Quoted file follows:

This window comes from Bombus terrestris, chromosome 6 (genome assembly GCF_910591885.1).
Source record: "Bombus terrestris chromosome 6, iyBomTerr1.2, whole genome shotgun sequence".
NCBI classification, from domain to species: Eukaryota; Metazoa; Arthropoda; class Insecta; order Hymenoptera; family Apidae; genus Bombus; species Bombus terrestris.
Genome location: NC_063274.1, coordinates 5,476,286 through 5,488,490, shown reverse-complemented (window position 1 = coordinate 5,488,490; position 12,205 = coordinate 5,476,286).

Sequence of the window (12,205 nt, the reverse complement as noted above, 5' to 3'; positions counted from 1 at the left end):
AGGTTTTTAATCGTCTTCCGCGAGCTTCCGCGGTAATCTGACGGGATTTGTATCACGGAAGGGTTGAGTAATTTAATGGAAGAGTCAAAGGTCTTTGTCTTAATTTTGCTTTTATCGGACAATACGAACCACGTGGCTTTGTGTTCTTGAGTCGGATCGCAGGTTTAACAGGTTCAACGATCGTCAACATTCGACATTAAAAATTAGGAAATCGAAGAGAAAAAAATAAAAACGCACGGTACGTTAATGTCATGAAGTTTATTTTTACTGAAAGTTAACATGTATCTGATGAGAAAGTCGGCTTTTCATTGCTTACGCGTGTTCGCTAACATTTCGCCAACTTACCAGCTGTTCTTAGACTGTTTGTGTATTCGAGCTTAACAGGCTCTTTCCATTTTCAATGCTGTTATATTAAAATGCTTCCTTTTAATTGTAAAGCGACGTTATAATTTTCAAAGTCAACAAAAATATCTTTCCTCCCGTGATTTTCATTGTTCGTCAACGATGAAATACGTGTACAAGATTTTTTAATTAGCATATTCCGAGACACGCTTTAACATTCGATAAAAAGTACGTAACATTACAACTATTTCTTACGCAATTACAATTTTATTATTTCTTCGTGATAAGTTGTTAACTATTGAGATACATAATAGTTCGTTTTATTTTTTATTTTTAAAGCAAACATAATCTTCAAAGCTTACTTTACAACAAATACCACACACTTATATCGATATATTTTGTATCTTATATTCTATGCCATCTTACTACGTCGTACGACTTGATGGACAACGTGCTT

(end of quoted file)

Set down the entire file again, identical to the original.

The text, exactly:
This window comes from Bombus terrestris, chromosome 6 (genome assembly GCF_910591885.1).
Source record: "Bombus terrestris chromosome 6, iyBomTerr1.2, whole genome shotgun sequence".
NCBI classification, from domain to species: Eukaryota; Metazoa; Arthropoda; class Insecta; order Hymenoptera; family Apidae; genus Bombus; species Bombus terrestris.
Genome location: NC_063274.1, coordinates 5,476,286 through 5,488,490, shown reverse-complemented (window position 1 = coordinate 5,488,490; position 12,205 = coordinate 5,476,286).

Sequence of the window (12,205 nt, the reverse complement as noted above, 5' to 3'; positions counted from 1 at the left end):
AGGTTTTTAATCGTCTTCCGCGAGCTTCCGCGGTAATCTGACGGGATTTGTATCACGGAAGGGTTGAGTAATTTAATGGAAGAGTCAAAGGTCTTTGTCTTAATTTTGCTTTTATCGGACAATACGAACCACGTGGCTTTGTGTTCTTGAGTCGGATCGCAGGTTTAACAGGTTCAACGATCGTCAACATTCGACATTAAAAATTAGGAAATCGAAGAGAAAAAAATAAAAACGCACGGTACGTTAATGTCATGAAGTTTATTTTTACTGAAAGTTAACATGTATCTGATGAGAAAGTCGGCTTTTCATTGCTTACGCGTGTTCGCTAACATTTCGCCAACTTACCAGCTGTTCTTAGACTGTTTGTGTATTCGAGCTTAACAGGCTCTTTCCATTTTCAATGCTGTTATATTAAAATGCTTCCTTTTAATTGTAAAGCGACGTTATAATTTTCAAAGTCAACAAAAATATCTTTCCTCCCGTGATTTTCATTGTTCGTCAACGATGAAATACGTGTACAAGATTTTTTAATTAGCATATTCCGAGACACGCTTTAACATTCGATAAAAAGTACGTAACATTACAACTATTTCTTACGCAATTACAATTTTATTATTTCTTCGTGATAAGTTGTTAACTATTGAGATACATAATAGTTCGTTTTATTTTTTATTTTTAAAGCAAACATAATCTTCAAAGCTTACTTTACAACAAATACCACACACTTATATCGATATATTTTGTATCTTATATTCTATGCCATCTTACTACGTCGTACGACTTGATGGACAACGTGCTT